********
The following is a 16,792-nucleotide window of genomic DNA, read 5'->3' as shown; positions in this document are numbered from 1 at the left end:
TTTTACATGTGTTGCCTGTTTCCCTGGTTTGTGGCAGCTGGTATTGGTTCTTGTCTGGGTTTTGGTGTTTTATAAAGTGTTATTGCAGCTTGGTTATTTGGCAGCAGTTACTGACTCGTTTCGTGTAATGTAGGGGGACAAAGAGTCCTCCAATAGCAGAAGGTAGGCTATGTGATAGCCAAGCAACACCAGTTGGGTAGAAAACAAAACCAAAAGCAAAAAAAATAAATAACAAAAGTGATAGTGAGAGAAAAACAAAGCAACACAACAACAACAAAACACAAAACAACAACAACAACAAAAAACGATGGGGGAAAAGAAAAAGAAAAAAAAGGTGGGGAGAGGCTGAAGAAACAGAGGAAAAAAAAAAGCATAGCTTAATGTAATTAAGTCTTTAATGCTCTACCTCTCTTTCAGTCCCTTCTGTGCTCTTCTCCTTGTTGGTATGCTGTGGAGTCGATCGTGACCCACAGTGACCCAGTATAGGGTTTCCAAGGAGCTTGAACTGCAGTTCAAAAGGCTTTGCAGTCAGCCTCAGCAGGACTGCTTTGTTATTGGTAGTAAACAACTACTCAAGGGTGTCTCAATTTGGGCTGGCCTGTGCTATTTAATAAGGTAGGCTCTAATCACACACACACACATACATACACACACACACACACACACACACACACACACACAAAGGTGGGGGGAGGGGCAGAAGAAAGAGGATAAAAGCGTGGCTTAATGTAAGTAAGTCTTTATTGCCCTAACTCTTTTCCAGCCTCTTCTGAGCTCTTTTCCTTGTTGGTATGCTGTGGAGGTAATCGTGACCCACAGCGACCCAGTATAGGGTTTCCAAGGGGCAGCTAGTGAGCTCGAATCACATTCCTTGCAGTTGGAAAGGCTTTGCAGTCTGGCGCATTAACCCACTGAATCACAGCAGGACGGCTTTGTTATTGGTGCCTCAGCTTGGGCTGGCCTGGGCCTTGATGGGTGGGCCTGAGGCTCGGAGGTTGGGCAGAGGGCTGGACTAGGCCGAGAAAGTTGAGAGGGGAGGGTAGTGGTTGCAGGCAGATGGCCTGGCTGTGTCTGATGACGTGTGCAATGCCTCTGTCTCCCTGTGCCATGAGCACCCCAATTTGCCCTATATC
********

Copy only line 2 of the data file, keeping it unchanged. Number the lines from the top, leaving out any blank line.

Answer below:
TTTTACATGTGTTGCCTGTTTCCCTGGTTTGTGGCAGCTGGTATTGGTTCTTGTCTGGGTTTTGGTGTTTTATAAAGTGTTATTGCAGCTTGGTTATTTGGCAGCAGTTACTGACTCGTTTCGTGTAATGTAGGGGGACAAAGAGTCCTCCAATAGCAGAAGGTAGGCTATGTGATAGCCAAGCAACACCAGTTGGGTAGAAAACAAAACCAAAAGCAAAAAAAATAAATAACAAAAGTGATAGTGAGAGAAAAACAAAGCAACACAACAACAACAAAACACAAAACAACAACAACAACAAAAAACGATGGGGGAAAAGAAAAAGAAAAAAAAGGTGGGGAGAGGCTGAAGAAACAGAGGAAAAAAAAAAGCATAGCTTAATGTAATTAAGTCTTTAATGCTCTACCTCTCTTTCAGTCCCTTCTGTGCTCTTCTCCTTGTTGGTATGCTGTGGAGTCGATCGTGACCCACAGTGACCCAGTATAGGGTTTCCAAGGAGCTTGAACTGCAGTTCAAAAGGCTTTGCAGTCAGCCTCAGCAGGACTGCTTTGTTATTGGTAGTAAACAACTACTCAAGGGTGTCTCAATTTGGGCTGGCCTGTGCTATTTAATAAGGTAGGCTCTAATCACACACACACACATACATACACACACACACACACACACACACACACACACACAAAGGTGGGGGGAGGGGCAGAAGAAAGAGGATAAAAGCGTGGCTTAATGTAAGTAAGTCTTTATTGCCCTAACTCTTTTCCAGCCTCTTCTGAGCTCTTTTCCTTGTTGGTATGCTGTGGAGGTAATCGTGACCCACAGCGACCCAGTATAGGGTTTCCAAGGGGCAGCTAGTGAGCTCGAATCACATTCCTTGCAGTTGGAAAGGCTTTGCAGTCTGGCGCATTAACCCACTGAATCACAGCAGGACGGCTTTGTTATTGGTGCCTCAGCTTGGGCTGGCCTGGGCCTTGATGGGTGGGCCTGAGGCTCGGAGGTTGGGCAGAGGGCTGGACTAGGCCGAGAAAGTTGAGAGGGGAGGGTAGTGGTTGCAGGCAGATGGCCTGGCTGTGTCTGATGACGTGTGCAATGCCTCTGTCTCCCTGTGCCATGAGCACCCCAATTTGCCCTATATC